Presentation on theme: "End Child Poverty From Awareness to Analysis to Action BC Teachers’ Federation."— Presentation transcript:
End Child Poverty From Awareness to Analysis to Action BC Teachers’ Federation
BC—highest child poverty rate in Canada 2 In 2009, BC recorded the highest after-tax child poverty rate (12%) in Canada for the eighth year in a row. The before-tax child poverty rate for BC increased from 14.5% (121,000 children) in 2008 to 16.4% (137,000 children) in Of these, BCTF estimates 90,000 BC children living in poverty are school-aged (5+). Source: FirstCall, 2011 Child Poverty Report Card, pp. 3– Child Poverty Report Card In June 2012, Statistics Canada announced that BCs poverty rate is now second to Manitoba.
3 Source: First Call: BC Child & Youth Advocacy Coalition, BC Campaign 2000, 2011 Child Poverty Report Card Child poverty rates by province 2009 LICO after-tax
What does poverty look like in BC? Children in female lone-parent families are at much higher risk of poverty than two-parent families. In 2009, 24.2% of children in female lone-parent families lived in poverty. 4 15% of children in two-parent families lived below the poverty line in BC. Source: First Call 2011 Child Poverty Report CardFirst Call 2011 Child Poverty Report Card
Aboriginal families 5 Disproportionate numbers of Aboriginal children and families are living in poverty, both on- and off- reserve. Nationally, 49% of off-reserve Aboriginal children and 31% of Metis children under six years of age were in low-income families in 2006, compared to 18% of non-Aboriginal children. (O’Donnell)
New immigrant families The poverty rate of children under 18 who arrived in BC between 2001 and 2006 was 49.6% compared to 16.2% for Canadian-born families. Source: First Call 2011 Child Poverty Report Card 6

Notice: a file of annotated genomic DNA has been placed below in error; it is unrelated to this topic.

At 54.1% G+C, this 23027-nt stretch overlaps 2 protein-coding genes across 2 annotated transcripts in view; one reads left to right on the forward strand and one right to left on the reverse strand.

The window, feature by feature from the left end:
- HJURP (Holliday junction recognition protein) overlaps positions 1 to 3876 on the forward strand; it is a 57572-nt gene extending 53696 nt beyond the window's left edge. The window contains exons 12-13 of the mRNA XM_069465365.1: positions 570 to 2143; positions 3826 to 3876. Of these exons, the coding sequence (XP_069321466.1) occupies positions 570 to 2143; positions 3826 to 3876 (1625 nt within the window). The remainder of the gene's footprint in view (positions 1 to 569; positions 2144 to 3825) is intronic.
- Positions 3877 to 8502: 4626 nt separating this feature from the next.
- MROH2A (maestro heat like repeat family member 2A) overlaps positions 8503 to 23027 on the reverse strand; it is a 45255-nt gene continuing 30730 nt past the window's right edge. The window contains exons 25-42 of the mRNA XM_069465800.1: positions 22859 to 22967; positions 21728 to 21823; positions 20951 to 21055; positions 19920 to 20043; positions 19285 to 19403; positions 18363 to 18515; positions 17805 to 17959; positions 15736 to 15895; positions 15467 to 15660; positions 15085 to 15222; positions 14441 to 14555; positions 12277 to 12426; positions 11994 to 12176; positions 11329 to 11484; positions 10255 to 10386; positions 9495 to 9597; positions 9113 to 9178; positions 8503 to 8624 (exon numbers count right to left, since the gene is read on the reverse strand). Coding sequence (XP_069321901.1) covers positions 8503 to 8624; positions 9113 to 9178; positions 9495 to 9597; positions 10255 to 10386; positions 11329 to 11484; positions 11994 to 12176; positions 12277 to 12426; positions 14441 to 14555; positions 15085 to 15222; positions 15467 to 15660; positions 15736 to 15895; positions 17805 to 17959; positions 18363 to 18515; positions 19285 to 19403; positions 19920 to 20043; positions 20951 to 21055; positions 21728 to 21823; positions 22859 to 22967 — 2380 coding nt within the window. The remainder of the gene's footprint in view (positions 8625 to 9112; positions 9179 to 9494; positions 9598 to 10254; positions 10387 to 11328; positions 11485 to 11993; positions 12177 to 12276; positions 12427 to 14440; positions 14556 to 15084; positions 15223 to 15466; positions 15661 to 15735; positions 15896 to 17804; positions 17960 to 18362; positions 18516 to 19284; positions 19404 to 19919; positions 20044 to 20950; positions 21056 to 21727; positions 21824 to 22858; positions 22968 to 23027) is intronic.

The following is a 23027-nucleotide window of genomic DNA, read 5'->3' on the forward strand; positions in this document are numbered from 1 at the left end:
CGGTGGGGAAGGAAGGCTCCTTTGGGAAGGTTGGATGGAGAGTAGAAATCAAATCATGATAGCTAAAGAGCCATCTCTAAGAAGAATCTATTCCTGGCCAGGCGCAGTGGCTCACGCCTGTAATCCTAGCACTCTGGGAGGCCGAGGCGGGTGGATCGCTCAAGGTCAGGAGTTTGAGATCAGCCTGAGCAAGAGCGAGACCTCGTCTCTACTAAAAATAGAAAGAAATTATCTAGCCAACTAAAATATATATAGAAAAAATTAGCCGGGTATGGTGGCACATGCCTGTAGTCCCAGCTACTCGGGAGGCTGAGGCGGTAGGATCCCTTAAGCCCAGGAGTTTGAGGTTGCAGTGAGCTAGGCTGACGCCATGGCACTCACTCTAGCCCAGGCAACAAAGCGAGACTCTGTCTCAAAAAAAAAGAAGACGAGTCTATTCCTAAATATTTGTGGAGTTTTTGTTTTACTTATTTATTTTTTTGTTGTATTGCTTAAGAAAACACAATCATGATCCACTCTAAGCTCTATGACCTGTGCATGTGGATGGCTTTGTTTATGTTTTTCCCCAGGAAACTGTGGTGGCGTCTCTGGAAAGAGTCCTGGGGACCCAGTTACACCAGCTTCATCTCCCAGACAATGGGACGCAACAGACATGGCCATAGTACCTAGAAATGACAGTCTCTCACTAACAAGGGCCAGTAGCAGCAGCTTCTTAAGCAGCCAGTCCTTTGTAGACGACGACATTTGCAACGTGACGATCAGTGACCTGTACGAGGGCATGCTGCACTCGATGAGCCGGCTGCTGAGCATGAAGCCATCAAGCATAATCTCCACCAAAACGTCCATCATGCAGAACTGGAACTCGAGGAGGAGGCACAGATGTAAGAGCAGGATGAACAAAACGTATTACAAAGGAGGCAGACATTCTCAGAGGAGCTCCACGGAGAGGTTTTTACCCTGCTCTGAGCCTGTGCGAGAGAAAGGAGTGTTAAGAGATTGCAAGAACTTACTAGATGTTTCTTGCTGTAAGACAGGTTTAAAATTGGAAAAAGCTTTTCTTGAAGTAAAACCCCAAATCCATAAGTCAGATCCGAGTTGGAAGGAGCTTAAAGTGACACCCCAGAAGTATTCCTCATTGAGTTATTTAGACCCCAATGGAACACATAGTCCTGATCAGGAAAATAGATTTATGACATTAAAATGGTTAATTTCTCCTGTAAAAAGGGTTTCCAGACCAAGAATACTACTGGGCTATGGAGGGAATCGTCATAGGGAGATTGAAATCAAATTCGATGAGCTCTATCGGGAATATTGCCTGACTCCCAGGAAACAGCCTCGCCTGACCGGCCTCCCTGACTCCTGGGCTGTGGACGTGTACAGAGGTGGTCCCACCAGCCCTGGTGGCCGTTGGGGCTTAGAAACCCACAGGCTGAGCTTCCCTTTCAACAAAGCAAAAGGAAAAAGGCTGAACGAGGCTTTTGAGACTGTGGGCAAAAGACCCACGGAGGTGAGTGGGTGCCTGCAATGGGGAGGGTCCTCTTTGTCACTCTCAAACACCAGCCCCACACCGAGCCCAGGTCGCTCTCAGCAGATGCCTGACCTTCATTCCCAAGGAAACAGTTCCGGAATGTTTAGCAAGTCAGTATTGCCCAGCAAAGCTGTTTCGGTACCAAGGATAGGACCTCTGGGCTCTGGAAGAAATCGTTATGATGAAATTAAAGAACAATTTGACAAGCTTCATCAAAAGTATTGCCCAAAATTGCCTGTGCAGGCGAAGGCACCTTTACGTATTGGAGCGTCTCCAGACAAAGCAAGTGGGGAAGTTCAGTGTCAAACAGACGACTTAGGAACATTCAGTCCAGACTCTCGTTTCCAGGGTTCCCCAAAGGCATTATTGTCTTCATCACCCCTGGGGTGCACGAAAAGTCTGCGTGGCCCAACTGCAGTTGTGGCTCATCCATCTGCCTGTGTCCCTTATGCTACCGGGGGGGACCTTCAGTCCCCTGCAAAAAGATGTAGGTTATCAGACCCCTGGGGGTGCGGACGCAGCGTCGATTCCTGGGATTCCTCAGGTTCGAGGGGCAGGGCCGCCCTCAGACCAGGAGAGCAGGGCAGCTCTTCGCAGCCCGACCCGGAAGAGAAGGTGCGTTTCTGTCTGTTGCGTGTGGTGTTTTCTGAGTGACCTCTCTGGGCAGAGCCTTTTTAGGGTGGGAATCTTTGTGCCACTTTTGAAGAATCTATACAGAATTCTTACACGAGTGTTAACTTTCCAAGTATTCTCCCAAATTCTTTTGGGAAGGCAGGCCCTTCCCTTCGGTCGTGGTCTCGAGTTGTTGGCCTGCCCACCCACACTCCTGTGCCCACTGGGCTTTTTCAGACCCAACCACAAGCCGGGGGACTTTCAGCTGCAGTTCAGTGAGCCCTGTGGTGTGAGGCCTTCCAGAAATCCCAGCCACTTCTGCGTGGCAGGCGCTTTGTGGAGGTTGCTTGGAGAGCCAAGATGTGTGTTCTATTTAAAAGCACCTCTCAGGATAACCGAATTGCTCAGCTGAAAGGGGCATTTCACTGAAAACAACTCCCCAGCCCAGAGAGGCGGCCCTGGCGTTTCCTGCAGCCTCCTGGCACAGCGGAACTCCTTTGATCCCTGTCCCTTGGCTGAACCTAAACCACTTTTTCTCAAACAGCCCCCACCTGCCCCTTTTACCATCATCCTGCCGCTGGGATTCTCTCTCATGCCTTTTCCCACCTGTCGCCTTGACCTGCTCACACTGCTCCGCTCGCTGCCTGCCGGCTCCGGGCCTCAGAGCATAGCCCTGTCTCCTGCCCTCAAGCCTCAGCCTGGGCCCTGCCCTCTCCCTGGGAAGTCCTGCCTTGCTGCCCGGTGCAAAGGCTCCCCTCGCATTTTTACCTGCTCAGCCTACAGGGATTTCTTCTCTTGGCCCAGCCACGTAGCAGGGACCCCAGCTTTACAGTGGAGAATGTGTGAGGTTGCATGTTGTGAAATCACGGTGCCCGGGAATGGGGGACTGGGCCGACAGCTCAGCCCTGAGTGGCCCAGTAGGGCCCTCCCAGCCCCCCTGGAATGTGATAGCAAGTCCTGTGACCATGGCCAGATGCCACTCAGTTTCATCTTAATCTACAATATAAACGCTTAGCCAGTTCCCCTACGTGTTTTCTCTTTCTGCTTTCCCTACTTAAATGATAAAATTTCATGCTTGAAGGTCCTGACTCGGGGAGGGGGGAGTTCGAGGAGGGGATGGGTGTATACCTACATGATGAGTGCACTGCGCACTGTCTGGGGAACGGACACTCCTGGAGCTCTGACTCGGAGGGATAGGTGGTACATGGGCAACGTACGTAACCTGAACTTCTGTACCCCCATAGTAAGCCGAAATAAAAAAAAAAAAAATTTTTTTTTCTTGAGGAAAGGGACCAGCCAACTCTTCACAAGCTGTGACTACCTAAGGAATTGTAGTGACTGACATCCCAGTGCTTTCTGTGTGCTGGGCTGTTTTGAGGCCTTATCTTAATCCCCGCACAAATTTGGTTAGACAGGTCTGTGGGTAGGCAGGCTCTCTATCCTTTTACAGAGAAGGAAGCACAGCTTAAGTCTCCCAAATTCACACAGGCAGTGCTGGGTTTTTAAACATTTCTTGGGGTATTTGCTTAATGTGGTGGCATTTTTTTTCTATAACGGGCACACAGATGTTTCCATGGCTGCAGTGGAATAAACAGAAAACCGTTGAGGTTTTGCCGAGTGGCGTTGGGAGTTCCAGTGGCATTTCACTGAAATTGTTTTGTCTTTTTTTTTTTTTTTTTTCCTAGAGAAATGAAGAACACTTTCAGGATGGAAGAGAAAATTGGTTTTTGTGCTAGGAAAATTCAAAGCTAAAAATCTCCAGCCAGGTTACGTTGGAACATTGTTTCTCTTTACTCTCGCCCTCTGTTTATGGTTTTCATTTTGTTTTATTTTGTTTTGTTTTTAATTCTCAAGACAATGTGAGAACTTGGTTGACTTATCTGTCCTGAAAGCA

7 Source: First Call: BC Child & Youth Advocacy Coalition, BC Campaign 2000, 2011 Child Poverty Report Card Poverty rates by period of immigration
8 A short animation about child poverty in Canada and British Columbia was created for First Call by Peter Romich of Diametric with music by James Andean.
The importance of government help 9 Both the federal and provincial governments have programs that help reduce the extent of poverty: Canada child Tax Benefit—18 yrs Universal Child Care Benefit—6 yrs GST credit to low-income families & individuals Employment Insurance Fund Social Assistance (welfare program) Even with all of this, too many children and their families struggle with the issues of poverty. What needs to happen?
What is a poverty reduction plan? Essential elements include legislated targets and timelines. accountability for future governments. focus on high-quality childcare, affordable housing, and living wages for everyone. 10 aimed to support marginalized groups. ongoing consultation with communities.
Pilot program for communities was announced in April involves 15 families living in poverty in each of seven different communities. identifies service gaps to learn from families. plans to identify short- and long-term needs. creates a data profile of each community. attempts to overcome identified barriers. 11
BC Poverty Reduction Coalition Useful resources The Cost of Poverty in BC —July 2011 The Cost of Eating in BC Report 2011 2011 Child Poverty Report Card Poverty elimination day, October—17, more/resources/ 12
Share this website to be informed: Join 300,000 other BC residents who have already signed the online petition calling for the government to take action to create a poverty reduction plan for BC. Taking action: What can I do? bcpovertyreduction.ca 13
Poverty as a 2013 election issue Talk to colleagues, friends and parents. Use social media to post short facts about the realities of child poverty in BC. Question your MLA candidates leading up to and at all public forums. 14 Hold all politicians equally accountable irrespective of their party affiliations. Challenge parties to release portions of their platforms in advance of the dropping of a writ.
Speak OUT and engage voters! Federally—call for a national housing strategy; universal childcare system Provincially—call for a poverty reduction strategy; living wage campaign; raising welfare rates Challenge benefit claw-back rules (welfare policy) Local communities—letters to the editor; union, school and District Parent Advisory Council (DPAC) newsletters Engage students via “student vote” campaign Social Justice 12, Social Studies; Planning 10 “Justice not Charity” student campaign. 15
Keep your coins—we want change! 16
November = End Poverty Month! 17 Resources and lessons are available on the BCTF website under Social Justice Action Groups Anti- poverty Resources. The Poverty, it’s local, it’s global, it’s all connected student resource unit is produced as a co-operative initiative of End Legislated Poverty and the BCTF.